“…next month, Colin Meloy and co. will push The Hazards of Love to full-on The Wall status, releasing the album as a full-length video. Here Come the Waves: The Hazards of Love Visualized premiered at a show in Los Angeles on October 19, and on December 1, it’ll be available exclusively via iTunes. Filmmakers Guilherme Marcondes, Julia Pott, Peter Sluszka and Santa Maria created animations to accompany individual sections of music from the album.”
That trailer looks pretty cool/trippy. If you want to acquaint yourself with the music before considering the movie, you can download it at Amazon.com (they also have it in vinyl for those that want to kick-it old-school).
In a final note, no matter how much I deplore the idea of sparkly vampires, if Vatican spokesmen and evangelical anti-occult book-peddlers don’t knock it off soon, I’ll have to see the darn things just to spite them.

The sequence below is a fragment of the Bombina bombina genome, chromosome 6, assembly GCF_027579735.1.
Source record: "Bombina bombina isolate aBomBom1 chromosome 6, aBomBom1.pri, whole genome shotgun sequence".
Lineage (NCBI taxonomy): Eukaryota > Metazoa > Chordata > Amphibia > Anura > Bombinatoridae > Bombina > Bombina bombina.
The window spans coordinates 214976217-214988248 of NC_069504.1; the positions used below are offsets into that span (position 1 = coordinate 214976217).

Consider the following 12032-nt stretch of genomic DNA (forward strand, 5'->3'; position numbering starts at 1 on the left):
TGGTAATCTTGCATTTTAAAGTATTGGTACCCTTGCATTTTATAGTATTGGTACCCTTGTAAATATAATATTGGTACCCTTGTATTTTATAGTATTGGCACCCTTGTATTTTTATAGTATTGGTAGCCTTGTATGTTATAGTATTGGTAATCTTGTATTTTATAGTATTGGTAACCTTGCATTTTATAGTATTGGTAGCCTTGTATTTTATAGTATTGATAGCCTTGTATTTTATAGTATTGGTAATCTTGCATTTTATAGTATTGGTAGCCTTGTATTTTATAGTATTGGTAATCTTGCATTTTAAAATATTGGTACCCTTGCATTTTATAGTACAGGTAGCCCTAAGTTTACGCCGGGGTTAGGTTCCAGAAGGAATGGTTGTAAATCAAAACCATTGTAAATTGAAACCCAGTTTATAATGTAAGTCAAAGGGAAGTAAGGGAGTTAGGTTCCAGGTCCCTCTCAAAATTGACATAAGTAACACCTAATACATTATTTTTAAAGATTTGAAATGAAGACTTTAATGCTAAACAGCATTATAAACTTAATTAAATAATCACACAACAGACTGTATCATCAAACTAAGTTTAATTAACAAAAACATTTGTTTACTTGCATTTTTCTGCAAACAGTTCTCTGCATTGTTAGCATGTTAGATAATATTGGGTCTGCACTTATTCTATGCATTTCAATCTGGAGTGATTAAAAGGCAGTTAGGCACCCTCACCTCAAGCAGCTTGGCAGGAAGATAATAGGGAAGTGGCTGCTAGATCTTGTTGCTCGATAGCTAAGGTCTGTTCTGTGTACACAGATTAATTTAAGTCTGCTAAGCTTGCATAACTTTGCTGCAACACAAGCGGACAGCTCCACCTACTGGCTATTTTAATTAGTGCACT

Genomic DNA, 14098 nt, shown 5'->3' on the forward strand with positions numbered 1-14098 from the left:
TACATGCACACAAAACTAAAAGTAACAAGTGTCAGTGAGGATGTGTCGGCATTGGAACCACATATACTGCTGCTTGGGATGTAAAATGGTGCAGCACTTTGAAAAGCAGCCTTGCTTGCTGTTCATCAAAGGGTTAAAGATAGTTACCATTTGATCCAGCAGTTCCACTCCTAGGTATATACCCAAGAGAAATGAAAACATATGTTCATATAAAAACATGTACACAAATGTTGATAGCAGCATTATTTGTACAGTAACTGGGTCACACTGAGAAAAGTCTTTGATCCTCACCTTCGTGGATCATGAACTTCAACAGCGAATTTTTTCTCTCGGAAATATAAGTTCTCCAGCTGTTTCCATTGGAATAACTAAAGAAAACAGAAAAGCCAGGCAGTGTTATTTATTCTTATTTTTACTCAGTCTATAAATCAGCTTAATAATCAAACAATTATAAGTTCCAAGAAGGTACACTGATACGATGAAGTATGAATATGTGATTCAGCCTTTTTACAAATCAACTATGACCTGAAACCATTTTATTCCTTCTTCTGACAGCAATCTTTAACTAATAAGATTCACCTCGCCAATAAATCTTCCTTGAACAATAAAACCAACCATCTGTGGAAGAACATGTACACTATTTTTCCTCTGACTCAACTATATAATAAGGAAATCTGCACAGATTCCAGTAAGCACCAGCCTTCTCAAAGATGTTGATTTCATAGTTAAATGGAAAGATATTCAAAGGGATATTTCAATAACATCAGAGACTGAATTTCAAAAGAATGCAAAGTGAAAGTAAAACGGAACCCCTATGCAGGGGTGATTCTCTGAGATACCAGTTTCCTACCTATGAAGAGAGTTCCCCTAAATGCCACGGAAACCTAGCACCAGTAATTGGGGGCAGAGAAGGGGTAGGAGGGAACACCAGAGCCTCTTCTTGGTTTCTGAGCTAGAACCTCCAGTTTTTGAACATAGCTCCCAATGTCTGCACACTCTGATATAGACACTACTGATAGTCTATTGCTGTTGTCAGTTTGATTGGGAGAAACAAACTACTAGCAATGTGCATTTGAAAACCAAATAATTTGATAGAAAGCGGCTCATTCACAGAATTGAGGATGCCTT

“Monsignor Franco Perazzolo, of the Pontifical Council of Culture, said: ‘Men and women are transformed with horrible masks and it is once again that age-old trick or ideal formula of using extremes to make an impact at the box office. This film is nothing more than a moral vacuum with a deviant message and as such should be of concern.’ ”
That’s all I have for now, have a great day!